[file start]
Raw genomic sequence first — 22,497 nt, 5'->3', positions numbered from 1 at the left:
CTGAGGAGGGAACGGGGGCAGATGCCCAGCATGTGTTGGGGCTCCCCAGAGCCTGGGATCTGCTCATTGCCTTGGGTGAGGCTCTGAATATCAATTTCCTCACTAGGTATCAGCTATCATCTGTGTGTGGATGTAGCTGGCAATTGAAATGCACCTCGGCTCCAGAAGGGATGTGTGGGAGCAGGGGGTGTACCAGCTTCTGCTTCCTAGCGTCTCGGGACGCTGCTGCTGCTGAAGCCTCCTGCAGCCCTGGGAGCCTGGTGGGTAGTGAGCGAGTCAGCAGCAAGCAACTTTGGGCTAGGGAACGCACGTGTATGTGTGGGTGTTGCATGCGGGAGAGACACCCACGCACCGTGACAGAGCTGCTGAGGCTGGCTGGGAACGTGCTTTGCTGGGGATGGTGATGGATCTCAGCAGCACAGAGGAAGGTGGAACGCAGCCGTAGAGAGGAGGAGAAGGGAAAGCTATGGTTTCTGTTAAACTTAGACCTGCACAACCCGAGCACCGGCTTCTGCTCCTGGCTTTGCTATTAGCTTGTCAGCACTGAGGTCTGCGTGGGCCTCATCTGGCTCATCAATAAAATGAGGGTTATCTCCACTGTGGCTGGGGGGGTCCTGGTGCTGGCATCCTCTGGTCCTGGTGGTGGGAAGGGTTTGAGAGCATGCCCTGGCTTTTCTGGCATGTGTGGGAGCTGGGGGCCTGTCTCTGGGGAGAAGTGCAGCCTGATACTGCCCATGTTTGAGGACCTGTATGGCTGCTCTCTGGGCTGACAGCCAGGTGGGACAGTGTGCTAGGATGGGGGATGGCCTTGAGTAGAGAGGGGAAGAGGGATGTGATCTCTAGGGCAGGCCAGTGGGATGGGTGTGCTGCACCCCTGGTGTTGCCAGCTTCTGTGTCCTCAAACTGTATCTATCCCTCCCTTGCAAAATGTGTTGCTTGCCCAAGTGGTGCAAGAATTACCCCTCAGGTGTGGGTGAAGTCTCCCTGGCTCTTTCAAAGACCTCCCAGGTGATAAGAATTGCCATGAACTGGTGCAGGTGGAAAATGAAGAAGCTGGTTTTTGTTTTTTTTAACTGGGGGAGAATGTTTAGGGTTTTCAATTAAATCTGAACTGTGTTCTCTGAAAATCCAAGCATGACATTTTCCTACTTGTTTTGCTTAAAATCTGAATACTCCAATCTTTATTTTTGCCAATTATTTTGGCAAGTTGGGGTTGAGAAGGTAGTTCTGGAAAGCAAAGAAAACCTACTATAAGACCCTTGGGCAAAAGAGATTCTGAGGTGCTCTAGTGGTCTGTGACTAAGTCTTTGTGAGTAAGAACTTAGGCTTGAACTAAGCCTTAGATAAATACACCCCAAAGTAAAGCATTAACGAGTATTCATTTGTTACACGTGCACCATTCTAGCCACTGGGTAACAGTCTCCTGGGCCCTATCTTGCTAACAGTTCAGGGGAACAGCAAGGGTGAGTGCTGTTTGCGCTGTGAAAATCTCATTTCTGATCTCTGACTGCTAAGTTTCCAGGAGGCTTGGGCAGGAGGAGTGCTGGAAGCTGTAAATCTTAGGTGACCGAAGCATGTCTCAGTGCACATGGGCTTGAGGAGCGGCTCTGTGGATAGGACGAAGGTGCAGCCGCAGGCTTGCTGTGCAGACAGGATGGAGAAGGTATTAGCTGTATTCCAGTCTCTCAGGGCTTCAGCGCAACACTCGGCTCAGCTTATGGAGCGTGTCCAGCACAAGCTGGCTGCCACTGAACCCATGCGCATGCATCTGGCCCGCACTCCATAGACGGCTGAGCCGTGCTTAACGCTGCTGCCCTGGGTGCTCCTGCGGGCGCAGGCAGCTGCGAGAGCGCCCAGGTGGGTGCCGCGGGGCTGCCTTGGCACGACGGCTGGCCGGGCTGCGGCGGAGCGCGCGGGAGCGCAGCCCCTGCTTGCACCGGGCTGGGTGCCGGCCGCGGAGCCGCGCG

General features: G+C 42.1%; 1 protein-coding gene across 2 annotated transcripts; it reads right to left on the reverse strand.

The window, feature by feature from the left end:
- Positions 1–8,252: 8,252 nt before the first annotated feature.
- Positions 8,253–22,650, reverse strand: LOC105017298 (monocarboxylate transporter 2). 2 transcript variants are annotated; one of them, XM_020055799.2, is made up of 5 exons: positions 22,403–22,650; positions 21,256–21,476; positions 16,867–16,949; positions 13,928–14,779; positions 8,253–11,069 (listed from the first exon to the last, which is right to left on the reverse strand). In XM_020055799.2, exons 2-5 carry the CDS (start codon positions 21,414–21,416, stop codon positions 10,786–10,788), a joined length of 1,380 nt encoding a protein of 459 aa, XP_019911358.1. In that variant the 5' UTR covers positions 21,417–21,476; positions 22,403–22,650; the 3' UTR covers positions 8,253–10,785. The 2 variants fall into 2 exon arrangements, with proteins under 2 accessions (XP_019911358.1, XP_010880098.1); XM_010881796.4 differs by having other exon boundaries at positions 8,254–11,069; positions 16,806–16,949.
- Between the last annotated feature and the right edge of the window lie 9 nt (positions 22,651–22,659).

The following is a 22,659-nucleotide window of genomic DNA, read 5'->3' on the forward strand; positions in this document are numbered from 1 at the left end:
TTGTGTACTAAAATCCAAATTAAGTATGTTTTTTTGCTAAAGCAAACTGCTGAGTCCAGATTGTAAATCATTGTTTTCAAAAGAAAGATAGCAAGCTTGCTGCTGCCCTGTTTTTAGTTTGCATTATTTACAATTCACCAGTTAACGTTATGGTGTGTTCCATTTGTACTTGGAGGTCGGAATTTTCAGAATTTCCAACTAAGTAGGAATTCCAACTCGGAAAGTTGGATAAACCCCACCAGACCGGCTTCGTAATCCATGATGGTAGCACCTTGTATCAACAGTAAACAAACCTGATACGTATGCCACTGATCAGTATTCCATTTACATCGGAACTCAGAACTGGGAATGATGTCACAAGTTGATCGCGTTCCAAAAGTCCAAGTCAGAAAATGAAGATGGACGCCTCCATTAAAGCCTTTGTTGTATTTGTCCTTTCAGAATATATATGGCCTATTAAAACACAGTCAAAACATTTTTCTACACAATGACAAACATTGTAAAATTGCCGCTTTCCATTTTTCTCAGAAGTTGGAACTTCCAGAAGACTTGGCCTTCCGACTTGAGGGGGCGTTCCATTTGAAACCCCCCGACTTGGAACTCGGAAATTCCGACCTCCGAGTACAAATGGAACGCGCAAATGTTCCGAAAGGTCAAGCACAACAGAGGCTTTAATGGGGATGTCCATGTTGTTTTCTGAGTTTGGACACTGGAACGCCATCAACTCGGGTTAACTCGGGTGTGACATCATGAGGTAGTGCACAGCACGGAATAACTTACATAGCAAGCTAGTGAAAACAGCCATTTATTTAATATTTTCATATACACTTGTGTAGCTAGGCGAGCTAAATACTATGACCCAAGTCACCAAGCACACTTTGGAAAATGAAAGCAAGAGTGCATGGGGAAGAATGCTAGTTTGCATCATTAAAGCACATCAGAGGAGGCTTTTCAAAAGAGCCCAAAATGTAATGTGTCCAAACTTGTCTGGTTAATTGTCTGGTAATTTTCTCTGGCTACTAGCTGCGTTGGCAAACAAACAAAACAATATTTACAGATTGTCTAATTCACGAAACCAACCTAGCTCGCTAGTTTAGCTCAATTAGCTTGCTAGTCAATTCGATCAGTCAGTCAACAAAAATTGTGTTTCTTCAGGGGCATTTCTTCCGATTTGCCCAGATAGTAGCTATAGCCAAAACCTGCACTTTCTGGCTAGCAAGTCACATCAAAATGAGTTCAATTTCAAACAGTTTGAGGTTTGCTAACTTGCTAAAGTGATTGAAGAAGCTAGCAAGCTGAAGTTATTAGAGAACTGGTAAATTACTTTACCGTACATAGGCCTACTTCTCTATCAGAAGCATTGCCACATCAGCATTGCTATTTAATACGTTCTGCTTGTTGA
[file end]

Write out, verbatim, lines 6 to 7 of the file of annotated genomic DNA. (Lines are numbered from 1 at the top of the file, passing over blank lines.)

- Positions 8,253–22,650, reverse strand: LOC105017298 (monocarboxylate transporter 2). 2 transcript variants are annotated; one of them, XM_020055799.2, is made up of 5 exons: positions 22,403–22,650; positions 21,256–21,476; positions 16,867–16,949; positions 13,928–14,779; positions 8,253–11,069 (listed from the first exon to the last, which is right to left on the reverse strand). In XM_020055799.2, exons 2-5 carry the CDS (start codon positions 21,414–21,416, stop codon positions 10,786–10,788), a joined length of 1,380 nt encoding a protein of 459 aa, XP_019911358.1. In that variant the 5' UTR covers positions 21,417–21,476; positions 22,403–22,650; the 3' UTR covers positions 8,253–10,785. The 2 variants fall into 2 exon arrangements, with proteins under 2 accessions (XP_019911358.1, XP_010880098.1); XM_010881796.4 differs by having other exon boundaries at positions 8,254–11,069; positions 16,806–16,949.
- Between the last annotated feature and the right edge of the window lie 9 nt (positions 22,651–22,659).